AccScience Publishing / GTM / Volume 2 / Issue 2 / DOI: 10.36922/gtm.0389
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Novel applications of manipulating gut microbiota for alleviating hematological disorders

Sibusiso Luthuli1* Lulama Luthuli2
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1 Department of Hematology, The First Affiliated Hospital of Nanjing Medical University, Jiangsu Provincial People’s Hospital, Nanjing, 210029, China
2 Department of Paediatric Surgery, Kalafong Academic Hospital of the University of Pretoria, Pretoria, 0001, South Africa
Global Translational Medicine 2023, 2(2), 0389
Submitted: 3 April 2023 | Accepted: 16 June 2023 | Published: 30 June 2023
© 2023 by the Author(s). This article is an open access article distributed under the terms and conditions of the Creative Commons Attribution 4.0 International License ( )

Investigations toward malignancies involving gut microbiota are still in their infancy, especially in hematology and oncology. There are approximately 1.2 million new hematological malignancy cases, resulting in more than 500,000 cases/year in mortality worldwide. It is through commendable advancements directed toward anticancer therapy in recent times that have significantly improved the survival rate among individuals; however, their cytotoxicity or side effects tend to be challenging for patients to tolerate, attributed to anticancer therapies such as chemotherapy and/or radiation therapy due to the aggressive nature in terms of their mechanism of action. Therefore, novel means, or treatments that could present less or non-toxic modalities are warranted, especially those that decrease unpleasant side effects. Studies indicate that the human body accommodates roughly 40 trillion microorganisms, also referred to as the human microbiota, and the abundance of this microbiota is predominantly found in the gastrointestinal tract. The microbiota is associated with various physiological roles, like immunology, digestive functions, and neural development. Therefore, the aim of this literature is to summarize current innovations (and achievements) in using gut microbiota to alleviate diseases and possible directions to explore toward curing malignancies or associated ailments. In addition, this type of publication seeks to encourage possible directions to be employed in establishing “possible biomarkers” which could be used in both the laboratory and clinical settings; this includes methodologies involving translational medicine through undertakings of improving cancer therapy.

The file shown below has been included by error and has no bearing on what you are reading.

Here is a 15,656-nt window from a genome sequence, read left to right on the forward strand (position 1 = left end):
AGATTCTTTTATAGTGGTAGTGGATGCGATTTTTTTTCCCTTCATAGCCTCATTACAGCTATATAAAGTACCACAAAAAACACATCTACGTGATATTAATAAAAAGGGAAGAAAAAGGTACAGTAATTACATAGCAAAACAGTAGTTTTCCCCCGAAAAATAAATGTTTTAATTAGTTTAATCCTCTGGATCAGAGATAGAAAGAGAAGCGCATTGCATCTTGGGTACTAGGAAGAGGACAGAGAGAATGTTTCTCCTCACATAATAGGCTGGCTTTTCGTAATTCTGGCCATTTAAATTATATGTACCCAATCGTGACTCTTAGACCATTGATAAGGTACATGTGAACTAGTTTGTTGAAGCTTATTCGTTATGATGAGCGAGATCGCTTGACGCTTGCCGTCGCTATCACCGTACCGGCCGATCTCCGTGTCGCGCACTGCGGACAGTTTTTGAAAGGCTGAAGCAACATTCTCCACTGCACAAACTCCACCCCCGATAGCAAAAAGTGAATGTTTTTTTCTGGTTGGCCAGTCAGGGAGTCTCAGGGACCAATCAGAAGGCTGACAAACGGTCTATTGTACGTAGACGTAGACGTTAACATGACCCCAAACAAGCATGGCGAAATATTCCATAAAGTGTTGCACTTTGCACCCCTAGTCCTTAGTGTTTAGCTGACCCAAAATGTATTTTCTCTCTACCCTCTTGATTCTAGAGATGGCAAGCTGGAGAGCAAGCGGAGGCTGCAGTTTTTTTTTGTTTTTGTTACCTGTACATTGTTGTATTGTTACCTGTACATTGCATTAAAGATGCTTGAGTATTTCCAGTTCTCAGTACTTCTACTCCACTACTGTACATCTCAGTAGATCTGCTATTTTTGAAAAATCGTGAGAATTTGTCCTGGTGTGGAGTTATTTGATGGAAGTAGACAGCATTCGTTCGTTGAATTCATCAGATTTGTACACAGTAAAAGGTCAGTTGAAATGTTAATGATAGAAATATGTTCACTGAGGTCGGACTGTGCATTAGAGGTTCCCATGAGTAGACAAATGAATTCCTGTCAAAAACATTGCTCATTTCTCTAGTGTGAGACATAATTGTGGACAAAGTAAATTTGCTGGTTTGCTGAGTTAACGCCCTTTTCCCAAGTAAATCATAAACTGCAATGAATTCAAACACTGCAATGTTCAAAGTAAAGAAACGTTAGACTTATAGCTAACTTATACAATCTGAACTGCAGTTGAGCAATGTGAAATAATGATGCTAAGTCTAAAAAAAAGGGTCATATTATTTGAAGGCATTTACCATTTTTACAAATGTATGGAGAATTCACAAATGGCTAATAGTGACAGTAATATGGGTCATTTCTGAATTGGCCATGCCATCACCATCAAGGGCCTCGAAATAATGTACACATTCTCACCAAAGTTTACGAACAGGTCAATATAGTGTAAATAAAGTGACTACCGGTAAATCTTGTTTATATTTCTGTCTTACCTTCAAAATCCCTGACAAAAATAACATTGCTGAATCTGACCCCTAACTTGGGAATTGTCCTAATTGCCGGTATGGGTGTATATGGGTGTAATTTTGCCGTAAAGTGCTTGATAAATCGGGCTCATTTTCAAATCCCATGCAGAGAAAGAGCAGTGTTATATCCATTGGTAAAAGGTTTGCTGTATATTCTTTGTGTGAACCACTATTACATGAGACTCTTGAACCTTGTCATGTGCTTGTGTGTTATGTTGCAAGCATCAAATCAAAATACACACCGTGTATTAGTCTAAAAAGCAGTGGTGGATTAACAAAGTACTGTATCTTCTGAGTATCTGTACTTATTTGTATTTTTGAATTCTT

Hematological malignancies
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Conflict of interest
The author declares no conflicts of interest.
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